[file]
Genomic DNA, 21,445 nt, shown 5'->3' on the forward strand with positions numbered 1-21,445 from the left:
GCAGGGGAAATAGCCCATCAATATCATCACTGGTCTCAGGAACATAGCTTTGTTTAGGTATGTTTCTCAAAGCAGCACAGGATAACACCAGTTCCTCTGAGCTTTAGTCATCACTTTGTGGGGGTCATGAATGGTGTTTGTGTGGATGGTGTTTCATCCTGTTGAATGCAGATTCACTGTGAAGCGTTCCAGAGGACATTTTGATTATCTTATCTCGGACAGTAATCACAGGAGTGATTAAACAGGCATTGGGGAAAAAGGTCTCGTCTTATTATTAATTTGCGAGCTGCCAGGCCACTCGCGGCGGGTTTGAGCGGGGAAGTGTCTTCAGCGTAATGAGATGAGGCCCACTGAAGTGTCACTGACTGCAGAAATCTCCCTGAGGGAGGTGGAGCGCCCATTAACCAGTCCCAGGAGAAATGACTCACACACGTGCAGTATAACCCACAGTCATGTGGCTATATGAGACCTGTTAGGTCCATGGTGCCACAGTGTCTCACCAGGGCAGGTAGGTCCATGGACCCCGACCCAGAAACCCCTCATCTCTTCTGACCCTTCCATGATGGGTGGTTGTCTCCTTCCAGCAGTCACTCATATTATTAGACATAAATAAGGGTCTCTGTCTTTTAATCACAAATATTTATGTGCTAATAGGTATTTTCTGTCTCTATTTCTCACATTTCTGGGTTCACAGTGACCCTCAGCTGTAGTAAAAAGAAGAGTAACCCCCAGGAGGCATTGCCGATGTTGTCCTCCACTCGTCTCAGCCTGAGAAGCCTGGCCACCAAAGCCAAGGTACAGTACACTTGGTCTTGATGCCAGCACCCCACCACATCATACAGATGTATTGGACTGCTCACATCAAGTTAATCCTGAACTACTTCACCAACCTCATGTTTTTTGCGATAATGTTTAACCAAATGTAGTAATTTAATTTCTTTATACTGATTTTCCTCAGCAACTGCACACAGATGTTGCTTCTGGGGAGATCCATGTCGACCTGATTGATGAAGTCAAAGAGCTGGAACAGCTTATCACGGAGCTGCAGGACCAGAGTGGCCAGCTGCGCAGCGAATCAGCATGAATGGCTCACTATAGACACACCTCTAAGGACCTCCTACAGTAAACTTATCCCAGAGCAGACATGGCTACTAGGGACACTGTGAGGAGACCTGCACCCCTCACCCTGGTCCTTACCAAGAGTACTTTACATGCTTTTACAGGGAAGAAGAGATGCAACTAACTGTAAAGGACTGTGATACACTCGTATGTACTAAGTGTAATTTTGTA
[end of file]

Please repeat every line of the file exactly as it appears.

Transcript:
Genomic DNA, 21,445 nt, shown 5'->3' on the forward strand with positions numbered 1-21,445 from the left:
GCAGGGGAAATAGCCCATCAATATCATCACTGGTCTCAGGAACATAGCTTTGTTTAGGTATGTTTCTCAAAGCAGCACAGGATAACACCAGTTCCTCTGAGCTTTAGTCATCACTTTGTGGGGGTCATGAATGGTGTTTGTGTGGATGGTGTTTCATCCTGTTGAATGCAGATTCACTGTGAAGCGTTCCAGAGGACATTTTGATTATCTTATCTCGGACAGTAATCACAGGAGTGATTAAACAGGCATTGGGGAAAAAGGTCTCGTCTTATTATTAATTTGCGAGCTGCCAGGCCACTCGCGGCGGGTTTGAGCGGGGAAGTGTCTTCAGCGTAATGAGATGAGGCCCACTGAAGTGTCACTGACTGCAGAAATCTCCCTGAGGGAGGTGGAGCGCCCATTAACCAGTCCCAGGAGAAATGACTCACACACGTGCAGTATAACCCACAGTCATGTGGCTATATGAGACCTGTTAGGTCCATGGTGCCACAGTGTCTCACCAGGGCAGGTAGGTCCATGGACCCCGACCCAGAAACCCCTCATCTCTTCTGACCCTTCCATGATGGGTGGTTGTCTCCTTCCAGCAGTCACTCATATTATTAGACATAAATAAGGGTCTCTGTCTTTTAATCACAAATATTTATGTGCTAATAGGTATTTTCTGTCTCTATTTCTCACATTTCTGGGTTCACAGTGACCCTCAGCTGTAGTAAAAAGAAGAGTAACCCCCAGGAGGCATTGCCGATGTTGTCCTCCACTCGTCTCAGCCTGAGAAGCCTGGCCACCAAAGCCAAGGTACAGTACACTTGGTCTTGATGCCAGCACCCCACCACATCATACAGATGTATTGGACTGCTCACATCAAGTTAATCCTGAACTACTTCACCAACCTCATGTTTTTTGCGATAATGTTTAACCAAATGTAGTAATTTAATTTCTTTATACTGATTTTCCTCAGCAACTGCACACAGATGTTGCTTCTGGGGAGATCCATGTCGACCTGATTGATGAAGTCAAAGAGCTGGAACAGCTTATCACGGAGCTGCAGGACCAGAGTGGCCAGCTGCGCAGCGAATCAGCATGAATGGCTCACTATAGACACACCTCTAAGGACCTCCTACAGTAAACTTATCCCAGAGCAGACATGGCTACTAGGGACACTGTGAGGAGACCTGCACCCCTCACCCTGGTCCTTACCAAGAGTACTTTACATGCTTTTACAGGGAAGAAGAGATGCAACTAACTGTAAAGGACTGTGATACACTCGTATGTACTAAGTGTAATTTTGTA